Phononostalgia is a hybrid of conceptual research and creative practices (creative writing and audio performances) that circles around an examination of different notions of ‘voice’ in speech and writing. Written from the perspective of an ‘I’ who is besotted with the voice, the piece stages a series of fruitless attempts to capture the ‘I’s’ object of desire. In a fictocritical movement of reiteration the work recites (allusions to) songs, films, a play, an ancient myth and academic discourses and exposes ‘phononostalgia’, the sentimental longing for a notion of voice that is unaffected by poststructural interventions, as an intractable condition that is deeply engrained in traditional theories of speech and writing. In a parallel move—initiated by the interference of two imaginary telephone operators—the sentimental reaffirmation of simplified perspectives is interrupted and deconstructive overtones are introduced. Using the example of the echoic structure of the paper and the citational practices that are used to weave its texture, ‘voice’ is presented as a mode of repeatability understood as Derridean ‘iterability’ that puts notions of self, identity, presence, authorship, originality, authenticity, meaning, message, truth, knowledge, communication and hierarchical binaries (e.g. speech-writing, nature-culture) under erasure. Keywords: voice, listening, fictocriticism, deconstruction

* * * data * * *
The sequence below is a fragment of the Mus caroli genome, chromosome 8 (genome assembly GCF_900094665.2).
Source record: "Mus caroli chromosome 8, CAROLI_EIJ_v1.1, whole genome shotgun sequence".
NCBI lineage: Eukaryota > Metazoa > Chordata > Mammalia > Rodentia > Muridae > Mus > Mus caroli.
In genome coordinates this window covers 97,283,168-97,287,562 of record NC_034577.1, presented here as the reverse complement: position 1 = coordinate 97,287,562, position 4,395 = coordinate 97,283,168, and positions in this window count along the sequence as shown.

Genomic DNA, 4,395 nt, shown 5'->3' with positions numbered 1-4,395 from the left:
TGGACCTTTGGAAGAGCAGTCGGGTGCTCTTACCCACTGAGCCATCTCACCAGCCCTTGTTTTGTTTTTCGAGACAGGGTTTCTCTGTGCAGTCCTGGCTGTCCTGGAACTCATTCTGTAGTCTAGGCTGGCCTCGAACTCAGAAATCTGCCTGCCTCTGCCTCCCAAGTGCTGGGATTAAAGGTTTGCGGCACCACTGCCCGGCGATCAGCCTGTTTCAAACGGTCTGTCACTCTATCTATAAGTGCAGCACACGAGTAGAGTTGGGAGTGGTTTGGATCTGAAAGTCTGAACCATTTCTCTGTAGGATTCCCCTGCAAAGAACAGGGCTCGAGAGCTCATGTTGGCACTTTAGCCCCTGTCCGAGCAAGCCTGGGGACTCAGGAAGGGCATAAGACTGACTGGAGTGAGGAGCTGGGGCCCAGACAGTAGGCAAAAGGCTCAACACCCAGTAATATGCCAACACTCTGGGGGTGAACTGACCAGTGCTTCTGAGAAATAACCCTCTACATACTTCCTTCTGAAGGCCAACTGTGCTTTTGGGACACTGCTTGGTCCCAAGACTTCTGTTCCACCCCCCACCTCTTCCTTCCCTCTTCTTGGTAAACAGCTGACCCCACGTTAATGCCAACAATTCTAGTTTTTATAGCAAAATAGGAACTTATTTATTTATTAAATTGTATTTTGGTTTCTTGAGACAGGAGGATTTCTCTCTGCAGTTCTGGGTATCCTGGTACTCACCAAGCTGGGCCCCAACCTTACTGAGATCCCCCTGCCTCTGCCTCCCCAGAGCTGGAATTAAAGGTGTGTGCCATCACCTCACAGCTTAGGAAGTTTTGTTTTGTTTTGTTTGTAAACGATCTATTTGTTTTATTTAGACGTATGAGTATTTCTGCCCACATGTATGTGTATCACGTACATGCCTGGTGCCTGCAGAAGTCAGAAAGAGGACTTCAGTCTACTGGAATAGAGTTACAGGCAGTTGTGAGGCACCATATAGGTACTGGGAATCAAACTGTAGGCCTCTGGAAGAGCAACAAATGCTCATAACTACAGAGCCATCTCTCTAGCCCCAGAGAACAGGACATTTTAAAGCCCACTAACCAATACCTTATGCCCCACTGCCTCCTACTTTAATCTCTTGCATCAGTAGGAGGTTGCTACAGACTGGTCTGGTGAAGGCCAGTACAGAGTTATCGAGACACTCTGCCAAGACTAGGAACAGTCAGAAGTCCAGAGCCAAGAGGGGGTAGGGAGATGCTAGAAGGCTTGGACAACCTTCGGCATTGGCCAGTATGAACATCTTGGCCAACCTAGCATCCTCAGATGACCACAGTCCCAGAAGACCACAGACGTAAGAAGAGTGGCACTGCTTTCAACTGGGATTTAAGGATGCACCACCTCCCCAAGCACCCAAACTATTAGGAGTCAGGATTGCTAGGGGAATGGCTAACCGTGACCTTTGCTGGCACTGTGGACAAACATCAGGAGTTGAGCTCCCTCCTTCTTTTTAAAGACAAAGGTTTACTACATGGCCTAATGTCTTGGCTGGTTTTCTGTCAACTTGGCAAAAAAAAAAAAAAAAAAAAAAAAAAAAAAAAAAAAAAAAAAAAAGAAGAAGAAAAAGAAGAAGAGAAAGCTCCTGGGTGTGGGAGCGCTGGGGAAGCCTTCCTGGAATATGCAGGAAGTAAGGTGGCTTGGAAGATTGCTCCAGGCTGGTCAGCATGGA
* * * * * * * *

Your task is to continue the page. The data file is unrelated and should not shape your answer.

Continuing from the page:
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Copyright (2011) The Author(s).
TEXT : journal of writing and writing courses, 15(1)